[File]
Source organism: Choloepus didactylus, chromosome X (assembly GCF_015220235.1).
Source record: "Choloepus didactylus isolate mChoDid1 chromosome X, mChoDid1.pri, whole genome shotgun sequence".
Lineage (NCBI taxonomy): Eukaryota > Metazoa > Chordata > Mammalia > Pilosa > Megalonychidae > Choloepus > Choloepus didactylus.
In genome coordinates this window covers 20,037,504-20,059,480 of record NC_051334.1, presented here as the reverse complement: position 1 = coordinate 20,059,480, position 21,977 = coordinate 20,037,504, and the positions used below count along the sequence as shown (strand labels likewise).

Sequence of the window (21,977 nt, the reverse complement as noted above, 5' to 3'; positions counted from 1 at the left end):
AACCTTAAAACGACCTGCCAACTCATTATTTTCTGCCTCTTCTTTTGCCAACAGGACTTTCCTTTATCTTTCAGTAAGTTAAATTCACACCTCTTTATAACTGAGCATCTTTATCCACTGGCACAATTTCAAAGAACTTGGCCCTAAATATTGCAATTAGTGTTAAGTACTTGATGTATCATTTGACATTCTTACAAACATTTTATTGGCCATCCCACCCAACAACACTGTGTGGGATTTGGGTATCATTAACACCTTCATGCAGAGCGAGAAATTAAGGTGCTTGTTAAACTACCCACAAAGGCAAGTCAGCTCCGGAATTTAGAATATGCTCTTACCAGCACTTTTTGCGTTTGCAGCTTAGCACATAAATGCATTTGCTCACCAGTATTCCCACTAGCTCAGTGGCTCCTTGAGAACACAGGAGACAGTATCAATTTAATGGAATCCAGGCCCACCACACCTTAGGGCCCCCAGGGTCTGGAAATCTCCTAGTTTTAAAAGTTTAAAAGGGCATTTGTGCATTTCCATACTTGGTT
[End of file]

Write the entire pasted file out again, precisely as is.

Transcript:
Source organism: Choloepus didactylus, chromosome X (assembly GCF_015220235.1).
Source record: "Choloepus didactylus isolate mChoDid1 chromosome X, mChoDid1.pri, whole genome shotgun sequence".
Lineage (NCBI taxonomy): Eukaryota > Metazoa > Chordata > Mammalia > Pilosa > Megalonychidae > Choloepus > Choloepus didactylus.
In genome coordinates this window covers 20,037,504-20,059,480 of record NC_051334.1, presented here as the reverse complement: position 1 = coordinate 20,059,480, position 21,977 = coordinate 20,037,504, and the positions used below count along the sequence as shown (strand labels likewise).

Sequence of the window (21,977 nt, the reverse complement as noted above, 5' to 3'; positions counted from 1 at the left end):
AACCTTAAAACGACCTGCCAACTCATTATTTTCTGCCTCTTCTTTTGCCAACAGGACTTTCCTTTATCTTTCAGTAAGTTAAATTCACACCTCTTTATAACTGAGCATCTTTATCCACTGGCACAATTTCAAAGAACTTGGCCCTAAATATTGCAATTAGTGTTAAGTACTTGATGTATCATTTGACATTCTTACAAACATTTTATTGGCCATCCCACCCAACAACACTGTGTGGGATTTGGGTATCATTAACACCTTCATGCAGAGCGAGAAATTAAGGTGCTTGTTAAACTACCCACAAAGGCAAGTCAGCTCCGGAATTTAGAATATGCTCTTACCAGCACTTTTTGCGTTTGCAGCTTAGCACATAAATGCATTTGCTCACCAGTATTCCCACTAGCTCAGTGGCTCCTTGAGAACACAGGAGACAGTATCAATTTAATGGAATCCAGGCCCACCACACCTTAGGGCCCCCAGGGTCTGGAAATCTCCTAGTTTTAAAAGTTTAAAAGGGCATTTGTGCATTTCCATACTTGGTT